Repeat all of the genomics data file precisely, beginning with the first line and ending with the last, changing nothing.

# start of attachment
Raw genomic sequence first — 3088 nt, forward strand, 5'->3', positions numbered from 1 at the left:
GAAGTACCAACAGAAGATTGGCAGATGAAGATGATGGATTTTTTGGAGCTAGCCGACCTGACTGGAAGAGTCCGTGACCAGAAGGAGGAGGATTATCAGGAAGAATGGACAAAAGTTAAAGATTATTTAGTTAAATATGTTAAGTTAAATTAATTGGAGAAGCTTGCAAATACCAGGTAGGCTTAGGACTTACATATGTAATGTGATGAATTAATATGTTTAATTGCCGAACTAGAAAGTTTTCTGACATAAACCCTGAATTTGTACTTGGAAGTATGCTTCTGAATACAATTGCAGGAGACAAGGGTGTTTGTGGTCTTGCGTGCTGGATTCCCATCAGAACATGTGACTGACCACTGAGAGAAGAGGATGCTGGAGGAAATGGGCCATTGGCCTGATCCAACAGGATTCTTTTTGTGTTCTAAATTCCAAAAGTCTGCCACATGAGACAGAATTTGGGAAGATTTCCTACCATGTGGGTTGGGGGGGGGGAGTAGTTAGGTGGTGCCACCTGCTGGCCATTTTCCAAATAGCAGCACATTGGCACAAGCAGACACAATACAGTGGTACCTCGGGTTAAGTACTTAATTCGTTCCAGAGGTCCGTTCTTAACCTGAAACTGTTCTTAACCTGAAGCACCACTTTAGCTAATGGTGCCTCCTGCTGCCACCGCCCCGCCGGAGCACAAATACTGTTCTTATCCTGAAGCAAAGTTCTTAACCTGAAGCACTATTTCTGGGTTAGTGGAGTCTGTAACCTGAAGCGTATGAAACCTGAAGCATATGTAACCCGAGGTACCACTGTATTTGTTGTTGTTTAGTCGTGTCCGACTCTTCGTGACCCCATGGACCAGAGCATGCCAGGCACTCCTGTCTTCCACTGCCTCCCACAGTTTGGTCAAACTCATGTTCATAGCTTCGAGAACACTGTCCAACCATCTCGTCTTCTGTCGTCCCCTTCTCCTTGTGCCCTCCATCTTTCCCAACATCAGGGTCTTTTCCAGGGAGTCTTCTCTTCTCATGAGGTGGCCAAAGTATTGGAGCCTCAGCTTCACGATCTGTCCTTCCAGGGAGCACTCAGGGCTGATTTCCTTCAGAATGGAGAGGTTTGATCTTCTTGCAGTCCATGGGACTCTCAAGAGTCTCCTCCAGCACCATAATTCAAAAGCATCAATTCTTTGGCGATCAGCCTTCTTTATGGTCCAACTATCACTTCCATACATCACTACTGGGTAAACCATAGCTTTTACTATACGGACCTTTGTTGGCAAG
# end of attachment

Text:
Raw genomic sequence first — 3088 nt, forward strand, 5'->3', positions numbered from 1 at the left:
GAAGTACCAACAGAAGATTGGCAGATGAAGATGATGGATTTTTTGGAGCTAGCCGACCTGACTGGAAGAGTCCGTGACCAGAAGGAGGAGGATTATCAGGAAGAATGGACAAAAGTTAAAGATTATTTAGTTAAATATGTTAAGTTAAATTAATTGGAGAAGCTTGCAAATACCAGGTAGGCTTAGGACTTACATATGTAATGTGATGAATTAATATGTTTAATTGCCGAACTAGAAAGTTTTCTGACATAAACCCTGAATTTGTACTTGGAAGTATGCTTCTGAATACAATTGCAGGAGACAAGGGTGTTTGTGGTCTTGCGTGCTGGATTCCCATCAGAACATGTGACTGACCACTGAGAGAAGAGGATGCTGGAGGAAATGGGCCATTGGCCTGATCCAACAGGATTCTTTTTGTGTTCTAAATTCCAAAAGTCTGCCACATGAGACAGAATTTGGGAAGATTTCCTACCATGTGGGTTGGGGGGGGGGAGTAGTTAGGTGGTGCCACCTGCTGGCCATTTTCCAAATAGCAGCACATTGGCACAAGCAGACACAATACAGTGGTACCTCGGGTTAAGTACTTAATTCGTTCCAGAGGTCCGTTCTTAACCTGAAACTGTTCTTAACCTGAAGCACCACTTTAGCTAATGGTGCCTCCTGCTGCCACCGCCCCGCCGGAGCACAAATACTGTTCTTATCCTGAAGCAAAGTTCTTAACCTGAAGCACTATTTCTGGGTTAGTGGAGTCTGTAACCTGAAGCGTATGAAACCTGAAGCATATGTAACCCGAGGTACCACTGTATTTGTTGTTGTTTAGTCGTGTCCGACTCTTCGTGACCCCATGGACCAGAGCATGCCAGGCACTCCTGTCTTCCACTGCCTCCCACAGTTTGGTCAAACTCATGTTCATAGCTTCGAGAACACTGTCCAACCATCTCGTCTTCTGTCGTCCCCTTCTCCTTGTGCCCTCCATCTTTCCCAACATCAGGGTCTTTTCCAGGGAGTCTTCTCTTCTCATGAGGTGGCCAAAGTATTGGAGCCTCAGCTTCACGATCTGTCCTTCCAGGGAGCACTCAGGGCTGATTTCCTTCAGAATGGAGAGGTTTGATCTTCTTGCAGTCCATGGGACTCTCAAGAGTCTCCTCCAGCACCATAATTCAAAAGCATCAATTCTTTGGCGATCAGCCTTCTTTATGGTCCAACTATCACTTCCATACATCACTACTGGGTAAACCATAGCTTTTACTATACGGACCTTTGTTGGCAAG